Signs that the epidemic of he-manliness is nearing its peak are encouraging. The turn is probably still to come, but the cry of the male is carrying so far and his chest beatings are so loud that the whole cult of masculinity — if that’s what we are expected to call it—may soon become only a memory. It was not so long ago, one recalls, that the irresistible riposte on a commuters’ train of a morning was, “Vas you dere, Sharlie?” and there was a considerable period some years later when everyone was eating chlorophyll, and alert manufacturers were putting it into toothpaste and chewing gum. These preoccupations did not prove durable, and it may well be that the he-man of 1967 will have a place only in our photograph albums by the time summer is here. He-manliness is boiling so hard that it can’t possibly last.
One symptom of acute virility was the New York newspaper advertisement by a midtown clothing store offering a turtleneck black sweater. The price was $17, and quite a bit was made of the fact that the sweater was imported—from France, no less! The shop could fairly be described as attuned to the well-dressed office boy or the harddriving assistant branch manager, and one assumes that the importation of a sweater from France would not in itself dazzle the clientele. A more pertinent appeal was called for in the caption for the advertisement’s text: the single word “Danger.”
Hammering home the concept that the purchaser of the $17 sweater can thereby pass for a really tough nut was a drawing — quite a good one — of a young man who is wearing it. He’s not angry — yet—just grim, and in his right hand, pointing it upward at about forty-five degrees, he holds a large automatic pistol, a Luger I should judge.
The implications of the pistol are not clear. Without it the young man would not seem especially dangerous; disagreeable, yes, but nothing to frighten anyone. What, then, causes the danger? Only a general unfamiliarity with firearms, we are forced to conclude. Put a pistol in his hand, and it may go off any old time at almost anything, but the same could be said of a six-year-old. The logic of all this as a come-on for a $17 sweater is hard to follow.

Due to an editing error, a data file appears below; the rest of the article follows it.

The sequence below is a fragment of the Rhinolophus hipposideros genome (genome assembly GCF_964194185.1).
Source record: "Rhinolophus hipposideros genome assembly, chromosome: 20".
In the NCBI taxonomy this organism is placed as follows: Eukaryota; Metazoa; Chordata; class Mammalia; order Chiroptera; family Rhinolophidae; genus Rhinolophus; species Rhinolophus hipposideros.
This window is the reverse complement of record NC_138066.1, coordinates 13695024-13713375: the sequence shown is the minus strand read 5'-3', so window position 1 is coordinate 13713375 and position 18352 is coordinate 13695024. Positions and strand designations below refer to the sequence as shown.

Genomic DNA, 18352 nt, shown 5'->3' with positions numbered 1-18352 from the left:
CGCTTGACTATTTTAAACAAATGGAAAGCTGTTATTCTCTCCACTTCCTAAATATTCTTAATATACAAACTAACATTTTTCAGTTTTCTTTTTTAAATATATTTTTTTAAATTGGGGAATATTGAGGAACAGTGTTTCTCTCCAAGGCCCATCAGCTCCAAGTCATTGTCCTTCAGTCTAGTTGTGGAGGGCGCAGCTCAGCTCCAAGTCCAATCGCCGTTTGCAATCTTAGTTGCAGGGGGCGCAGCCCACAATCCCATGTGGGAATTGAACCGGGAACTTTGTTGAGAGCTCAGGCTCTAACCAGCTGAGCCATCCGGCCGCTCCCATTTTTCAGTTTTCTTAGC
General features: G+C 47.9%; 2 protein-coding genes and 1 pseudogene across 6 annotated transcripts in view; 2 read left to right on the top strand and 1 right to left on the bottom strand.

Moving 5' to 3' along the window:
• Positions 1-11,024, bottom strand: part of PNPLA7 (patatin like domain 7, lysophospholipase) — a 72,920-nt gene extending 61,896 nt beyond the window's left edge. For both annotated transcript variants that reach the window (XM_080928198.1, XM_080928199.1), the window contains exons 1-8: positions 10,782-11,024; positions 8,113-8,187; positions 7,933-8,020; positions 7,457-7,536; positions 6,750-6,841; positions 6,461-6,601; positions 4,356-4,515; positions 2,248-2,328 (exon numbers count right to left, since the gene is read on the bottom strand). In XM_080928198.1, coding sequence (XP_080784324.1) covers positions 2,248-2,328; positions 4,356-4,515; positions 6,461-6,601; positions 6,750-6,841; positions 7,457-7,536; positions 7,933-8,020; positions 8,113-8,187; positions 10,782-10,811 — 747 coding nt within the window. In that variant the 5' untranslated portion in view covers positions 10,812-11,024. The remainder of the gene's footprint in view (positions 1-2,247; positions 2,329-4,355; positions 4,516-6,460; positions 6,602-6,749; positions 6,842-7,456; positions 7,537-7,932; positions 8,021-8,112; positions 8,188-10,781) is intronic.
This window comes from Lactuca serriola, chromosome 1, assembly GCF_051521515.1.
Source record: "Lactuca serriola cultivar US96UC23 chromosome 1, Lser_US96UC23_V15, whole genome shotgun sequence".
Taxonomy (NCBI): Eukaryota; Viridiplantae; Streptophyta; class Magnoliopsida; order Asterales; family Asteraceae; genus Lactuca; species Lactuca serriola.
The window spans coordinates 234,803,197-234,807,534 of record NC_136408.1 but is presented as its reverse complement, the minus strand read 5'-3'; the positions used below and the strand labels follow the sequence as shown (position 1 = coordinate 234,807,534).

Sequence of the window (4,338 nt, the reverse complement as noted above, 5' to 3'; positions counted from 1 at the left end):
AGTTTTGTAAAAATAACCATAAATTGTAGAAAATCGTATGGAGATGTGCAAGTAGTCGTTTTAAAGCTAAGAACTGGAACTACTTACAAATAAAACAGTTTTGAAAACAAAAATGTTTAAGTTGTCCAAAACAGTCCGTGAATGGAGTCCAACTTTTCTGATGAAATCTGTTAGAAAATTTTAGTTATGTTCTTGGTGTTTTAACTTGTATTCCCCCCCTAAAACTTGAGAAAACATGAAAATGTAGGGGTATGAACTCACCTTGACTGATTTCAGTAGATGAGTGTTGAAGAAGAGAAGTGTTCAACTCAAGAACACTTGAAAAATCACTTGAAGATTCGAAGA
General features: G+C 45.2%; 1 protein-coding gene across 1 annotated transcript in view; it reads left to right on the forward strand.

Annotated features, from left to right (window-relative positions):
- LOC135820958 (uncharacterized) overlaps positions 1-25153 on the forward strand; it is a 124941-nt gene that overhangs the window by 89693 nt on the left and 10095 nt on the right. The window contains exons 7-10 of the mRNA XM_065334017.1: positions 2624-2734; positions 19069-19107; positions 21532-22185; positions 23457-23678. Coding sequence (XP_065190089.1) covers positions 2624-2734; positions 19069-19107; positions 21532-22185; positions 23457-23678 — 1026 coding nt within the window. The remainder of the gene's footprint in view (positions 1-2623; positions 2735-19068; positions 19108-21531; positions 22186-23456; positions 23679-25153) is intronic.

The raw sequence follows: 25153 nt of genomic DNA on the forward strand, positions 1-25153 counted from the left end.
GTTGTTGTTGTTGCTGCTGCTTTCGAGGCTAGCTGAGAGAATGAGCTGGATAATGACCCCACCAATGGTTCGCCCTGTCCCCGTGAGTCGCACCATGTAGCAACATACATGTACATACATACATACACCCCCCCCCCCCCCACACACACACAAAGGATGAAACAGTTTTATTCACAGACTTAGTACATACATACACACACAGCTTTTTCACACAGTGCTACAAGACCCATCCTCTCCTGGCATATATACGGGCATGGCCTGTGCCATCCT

The he-man is putting up another last stand with his automobiles. The ferocious names Detroit has devised for mass-production models are several years old by now, and we are all accustomed to the he-man as he plods through the traffic in a car named after some predatory animal or fish or poisonous snake. The names must have acquired a certain amount of goodwill, one supposes, and continue in use, although they lack novelty, so that the copywriter has to rummage around and talk it up on the side.
“Crouched low for action” was the copywriter’s description of a perfectly normal Detroit hardtop, the sort of car that fills the parking lots of supermarkets, where the heman owner, his automatic pistol laid aside for the moment, is often seen off-loading bags of purchases from his shopping cart into its ever so spacious trunk. (To reach the innermost recesses of the trunk and stow the Big Economy Size carton of detergent, the he-man must indeed be crouched low for action, just like his car, unless he is to fetch himself a nasty bump on the trunk lid.)
As symbols, these signs of hemanliness are harmless enough, but the times are against them. Not even the six-hundred-cubic-inch Viper can crouch low enough to hurry through a jam at a turnpike tollgate. How much “danger” bespeaks the black turtleneck sweater if all Viper owners are wearing one, and why in that circumstance should anyone at all wear one? The he-man is fighting his last desperate rearguard action in a veritable uniform of the day: sweater, dungarees, loafers. Is this the garb of an individualist or of a conformist? What if everyone has muscles on Muscle Beach? Or, in town, what is so distinctive about a dirty neck if all are unwashed?